Below are the main immigration categories for international students who want to remain in the UK to work in the UK right after their studies, or in the future.
The Advice and Counselling Service at Queen Mary also runs joint briefing sessions with the QM Careers & Enterprise Service each semester, to explain the main possible immigration routes for international students who wish to remain in the UK to work. Book a place on the Careers website.
Under the Skilled Worker Route you would be sponsored by an employer to undertake a specific job in the UK. In order to sponsor you under the Skilled Worker Route, your employer must be listed on the UKVI Register of Sponsors (please note this is updated daily). You can switch to this route from your Student immigration permission in the UK, and you can also apply outside the UK.
The Skilled Worker Route is part of the Points Based System. There are 50 non-tradable (mandatory) points as follows:
You must meet all of the above requirements in order to be eligible for the Skilled Worker Route.
You will also need to obtain an additional 20 points from the list of tradeable points. See the section 'attributes' for further details about the tradeable points, the minimum salary you need to earn, the Certificate of Sponsorship (CoS) issued by your employer and the funds which you may to show in your bank account.
Eligible family members can come to or stay in the UK as your dependants.
If you are intending to work at Queen Mary, see the guidance from Queen Mary's Human Resources department and contact HR if you have questions about eligibility or the Skilled Worker visa application process.
Certificate of Sponsorship (CoS)
If you are successfully recruited to a post, and you are eligible for the Skilled Worker Route, your employer will issue you with a CoS number. You will need to write the CoS number in your Skilled Worker application.
In addition to the mandatory 50 points, you will also need to obtain an additional 20 points from the list of tradeable points. Many students will meet option E, wording copied below, but you can check paragraph SW 4.2 of Appendix Skilled Worker for the full list of tradeable points available.
E Applicant is a new entrant to the labour market and their salary equals or exceeds both: • £20,480 per year; and • 70% of the going rate for the occupation code
There are a number of criteria which you can meet to be considered a 'new entrant' including being under the age of 26 on the date of application, or meeting all of the below conditions:
'(i) the applicant’s most recent permission was as a Student: and
(ii) that permission expired less than 2 years before the date of application; and
(iii) in that permission or any previous permission as a Student, the applicant was sponsored to study one of the following courses (not any other qualifications of an equivalent level):
(iv) the applicant has completed (or is applying no more than 3 months before they are expected to complete) the course in (iii) above, or the applicant is studying a PhD and has completed at least 12 months study in the UK towards the PhD.
AND Granting the application must not mean the applicant’s combined permission as a Skilled Worker and/or Tier 2 Migrant would be more than 4 years in total, whether or not the permission is for a continuous period.'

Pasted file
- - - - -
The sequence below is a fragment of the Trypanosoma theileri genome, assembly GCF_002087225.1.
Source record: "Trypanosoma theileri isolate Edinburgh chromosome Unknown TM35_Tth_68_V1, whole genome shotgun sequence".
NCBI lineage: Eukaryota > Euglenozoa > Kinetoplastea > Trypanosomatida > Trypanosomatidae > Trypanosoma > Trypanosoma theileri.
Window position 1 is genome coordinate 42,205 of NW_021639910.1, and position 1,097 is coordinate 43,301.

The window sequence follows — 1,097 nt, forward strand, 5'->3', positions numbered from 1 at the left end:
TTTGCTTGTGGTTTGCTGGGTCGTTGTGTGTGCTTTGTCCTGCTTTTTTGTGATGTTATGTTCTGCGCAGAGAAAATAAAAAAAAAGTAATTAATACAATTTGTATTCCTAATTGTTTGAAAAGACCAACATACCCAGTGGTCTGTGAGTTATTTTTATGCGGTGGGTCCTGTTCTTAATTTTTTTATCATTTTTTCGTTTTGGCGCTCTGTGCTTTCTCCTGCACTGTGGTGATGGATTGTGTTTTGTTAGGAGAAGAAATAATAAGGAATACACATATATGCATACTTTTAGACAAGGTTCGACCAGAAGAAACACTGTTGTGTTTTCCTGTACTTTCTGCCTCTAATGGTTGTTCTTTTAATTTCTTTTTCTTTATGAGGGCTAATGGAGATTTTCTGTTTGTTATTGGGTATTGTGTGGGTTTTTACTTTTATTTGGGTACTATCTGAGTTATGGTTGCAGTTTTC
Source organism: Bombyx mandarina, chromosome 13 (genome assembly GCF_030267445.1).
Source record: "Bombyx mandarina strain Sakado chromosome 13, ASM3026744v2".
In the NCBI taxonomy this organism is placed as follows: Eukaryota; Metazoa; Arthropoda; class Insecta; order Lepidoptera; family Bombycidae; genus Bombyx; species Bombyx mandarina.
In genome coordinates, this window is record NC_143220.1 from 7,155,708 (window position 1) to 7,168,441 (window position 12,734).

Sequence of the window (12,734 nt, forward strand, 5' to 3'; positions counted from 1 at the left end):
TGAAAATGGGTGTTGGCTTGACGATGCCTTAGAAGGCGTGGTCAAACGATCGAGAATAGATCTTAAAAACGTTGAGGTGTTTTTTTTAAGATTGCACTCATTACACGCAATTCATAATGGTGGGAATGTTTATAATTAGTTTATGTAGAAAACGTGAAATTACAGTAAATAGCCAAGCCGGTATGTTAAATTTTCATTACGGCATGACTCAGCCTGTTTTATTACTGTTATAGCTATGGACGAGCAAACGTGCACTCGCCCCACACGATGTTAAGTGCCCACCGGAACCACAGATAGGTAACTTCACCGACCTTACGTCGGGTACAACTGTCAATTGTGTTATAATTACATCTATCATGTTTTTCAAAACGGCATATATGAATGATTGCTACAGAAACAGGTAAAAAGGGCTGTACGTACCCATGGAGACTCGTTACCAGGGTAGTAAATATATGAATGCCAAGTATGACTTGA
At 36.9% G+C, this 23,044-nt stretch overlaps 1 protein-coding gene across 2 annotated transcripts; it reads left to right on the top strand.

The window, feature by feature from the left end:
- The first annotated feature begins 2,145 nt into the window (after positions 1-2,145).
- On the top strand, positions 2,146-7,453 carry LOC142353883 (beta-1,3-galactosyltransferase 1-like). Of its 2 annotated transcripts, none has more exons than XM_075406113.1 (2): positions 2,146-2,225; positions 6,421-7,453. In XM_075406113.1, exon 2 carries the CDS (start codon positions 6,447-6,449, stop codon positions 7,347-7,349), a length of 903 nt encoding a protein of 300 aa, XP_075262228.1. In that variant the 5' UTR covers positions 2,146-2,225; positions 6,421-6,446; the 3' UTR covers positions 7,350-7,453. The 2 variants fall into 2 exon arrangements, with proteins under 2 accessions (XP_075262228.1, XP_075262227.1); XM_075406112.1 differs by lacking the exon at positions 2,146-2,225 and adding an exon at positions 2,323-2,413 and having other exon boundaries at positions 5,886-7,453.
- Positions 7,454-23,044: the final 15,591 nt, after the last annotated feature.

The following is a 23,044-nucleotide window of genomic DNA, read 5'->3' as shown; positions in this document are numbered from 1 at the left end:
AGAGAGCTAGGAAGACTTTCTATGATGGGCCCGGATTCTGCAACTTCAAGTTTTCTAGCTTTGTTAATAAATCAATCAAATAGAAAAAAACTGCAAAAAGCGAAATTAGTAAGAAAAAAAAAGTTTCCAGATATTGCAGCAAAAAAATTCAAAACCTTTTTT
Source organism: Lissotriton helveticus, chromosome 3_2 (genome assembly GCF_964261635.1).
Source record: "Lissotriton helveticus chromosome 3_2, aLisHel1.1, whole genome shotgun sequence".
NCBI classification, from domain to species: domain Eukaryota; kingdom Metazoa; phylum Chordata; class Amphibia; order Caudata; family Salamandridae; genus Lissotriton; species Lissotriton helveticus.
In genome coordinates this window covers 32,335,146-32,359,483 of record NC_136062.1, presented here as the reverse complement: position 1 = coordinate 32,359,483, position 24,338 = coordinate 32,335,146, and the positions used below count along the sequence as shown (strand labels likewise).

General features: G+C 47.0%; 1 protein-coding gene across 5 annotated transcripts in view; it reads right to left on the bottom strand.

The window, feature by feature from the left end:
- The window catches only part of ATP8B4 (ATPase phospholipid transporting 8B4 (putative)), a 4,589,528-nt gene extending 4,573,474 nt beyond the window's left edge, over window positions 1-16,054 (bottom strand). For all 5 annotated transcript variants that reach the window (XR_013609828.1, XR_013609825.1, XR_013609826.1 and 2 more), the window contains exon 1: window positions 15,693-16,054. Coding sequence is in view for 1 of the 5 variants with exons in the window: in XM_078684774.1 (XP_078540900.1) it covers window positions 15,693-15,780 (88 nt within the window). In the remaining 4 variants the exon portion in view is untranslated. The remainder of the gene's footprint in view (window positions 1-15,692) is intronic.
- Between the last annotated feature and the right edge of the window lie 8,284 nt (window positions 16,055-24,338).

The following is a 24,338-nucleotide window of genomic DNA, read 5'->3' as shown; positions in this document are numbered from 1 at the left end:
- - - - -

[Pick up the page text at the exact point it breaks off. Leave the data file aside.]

If you meet the option E requirements, your salary should be above £20,480 and also above 70% of the salary listed for your job in the Occupation Codes. The salary needs to be above whichever is highest out of these two.
The Occupation Codes can be found in Appendix Skilled Occupations of the Immigration Rules. You can ask your employer for the occupation code, so that you can calculate the required salary level for that job.
If you have been in the UK with immigration permission for the previous 12 months before you apply under the Skilled Worker Route, then you automatically meet the financial requirement and do not need to show funds.
If you are applying outside the UK, or have been in the UK less than 12 months you must show either £1270 for at least 28 days in line with Appendix Finance of the Immigration Rules, or your sponsor can certify the maintenance for you.
There are a number of ways which you can meet the English language requirement, including if your degree was taught in English. Your QMUL degree will meet this requirement.
This is a category of immigration permission which allows you to work on your business in the UK. If you have a business idea which is innovative, viable and has potential to scale, you can apply to have your business idea assessed by an endorsing body. Endorsing bodies include leading business organisations and Higher Education Institutions. Queen Mary University of London is an endorsing body. If your business idea is accepted, and the endorsing body agrees to endorse you, they will issue you with an endorsement letter which will be needed as part of your application for immigration permission under the Start-up category.
You must meet all of the below requirements to be eligible for the Start-up category
Check the UK government website to see which documents you will need to provide with your application.
You will need to pay the Immigration Health Surcharge (IHS) as part of your application. This will cost £624 per year of permission granted.